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Liberty Media CEO: Netflix No Threat With Original Programming

20 Sep, 2012 By: Erik Gruenwedel

CEO Greg Maffei tells investor group renewal the Starz Entertainment-Netflix license agreement was a nonstarter

Netflix’s ramp up of original programming, including serials "House of Cards," "Lilyhammer" and "Arrested Development," among others, isn’t ruffling the feathers of Liberty Media CEO Greg Maffei.

When asked Sept. 20 at the Goldman Sachs Communacopia Conference in New York whether Netflix’s burgeoning original content slate posed a threat to Liberty Media subsidiary Starz Entertainment and HBO, Maffei’s response was a blunt “no.”

“Potentially they could ramp their original content, and they certainly had some initial efforts with 'Lilyhammer,' and the like,” Maffei said. “But they’re relatively nascent. They don’t have the history. They don’t have the relation and they don’t have the scale in that space.”

He said that even if Netflix proves successful with original programming there is room in the market so that they would not be displacing HBO (or Starz Originals). Starz original programming includes "Boss," "Magic City" and the "Spartacus" franchise, among others.

“This is really the highest-quality content on cable and it’s reflected in the consumer demand [for it],” Maffei said. “They are pretty bullish on this space.”

The CEO said he doesn’t expect any margin erosion with the ramp up of original programming at Starz. He said that investment is offset in part by the savings from lower licenses of third-party movies into original content, which Maffei believes is ultimately more important to Starz and Liberty.
Starz Entertainment, through its Encore and Starz channels, repurposes studio movies to third-party cable, satellite and telecommunication licensees. Starz’ agreement with Netflix, which expired in February, helped the rental service bow its pioneering subscription video-on-demand platform.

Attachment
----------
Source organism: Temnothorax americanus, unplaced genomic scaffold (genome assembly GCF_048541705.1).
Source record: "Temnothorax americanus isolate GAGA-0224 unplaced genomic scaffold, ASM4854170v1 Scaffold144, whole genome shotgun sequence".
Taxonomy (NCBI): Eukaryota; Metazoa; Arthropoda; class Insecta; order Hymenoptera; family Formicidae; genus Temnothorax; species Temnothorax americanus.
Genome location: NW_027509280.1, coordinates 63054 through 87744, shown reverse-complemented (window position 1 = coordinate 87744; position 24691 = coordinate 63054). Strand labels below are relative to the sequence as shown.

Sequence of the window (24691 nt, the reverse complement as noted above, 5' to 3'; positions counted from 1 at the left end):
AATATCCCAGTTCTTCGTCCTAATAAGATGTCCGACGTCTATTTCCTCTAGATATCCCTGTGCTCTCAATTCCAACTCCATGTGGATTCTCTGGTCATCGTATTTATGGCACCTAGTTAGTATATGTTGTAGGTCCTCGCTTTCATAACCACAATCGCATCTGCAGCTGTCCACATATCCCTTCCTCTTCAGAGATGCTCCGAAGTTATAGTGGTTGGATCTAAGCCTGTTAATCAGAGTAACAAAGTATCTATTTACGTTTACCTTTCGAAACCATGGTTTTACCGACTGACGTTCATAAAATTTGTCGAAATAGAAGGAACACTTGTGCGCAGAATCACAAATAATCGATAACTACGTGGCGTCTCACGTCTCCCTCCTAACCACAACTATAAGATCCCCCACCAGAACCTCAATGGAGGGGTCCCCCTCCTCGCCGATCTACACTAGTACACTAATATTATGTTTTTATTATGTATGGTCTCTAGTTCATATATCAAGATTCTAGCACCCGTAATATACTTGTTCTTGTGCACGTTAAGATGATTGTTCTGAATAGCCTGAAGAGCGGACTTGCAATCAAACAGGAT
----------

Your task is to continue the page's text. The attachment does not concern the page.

That $30 million annual deal was later criticized by media companies as too generous to Netflix as its SVOD service and subscriber base mushroomed. A renewal of the four-year agreement — which never materialized — was expected to fetch nearly $300 million annually. Maffei said the nature of Starz’ contracts with major studios precluded the aggregator from renewing the Netflix agreement.

“This was actually a case where the big, high-margin deal was more illusory and our business was better served, both financially and strategically by not renewing by the terms offered,” he said.

Maffei said the fiscal return on a renewal with Netflix would have been less than expected and, more importantly, undermined by an ongoing conflict with Starz’ channel partners given the fact that the SVOD service wanted to position a low-cost, non-premium service with commoditized offering.

The CEO said renewing the contract would have involved paying content partners Walt Disney Studios and Sony Pictures overages and related costs.
“We would have had both a distraction of top-line from channel conflict and some incremental payments on the backend,” Maffei said. “And that was not attractive to the long term brand.”

He said Starz is pursuing an authenticated business model and TV Everywhere platform in the near future.

“There will be down the road online offerings that are more compatible with our long term strategy, included tiered [pricing]” Maffei said. “They don’t exist today, but I think it will come to pass.”


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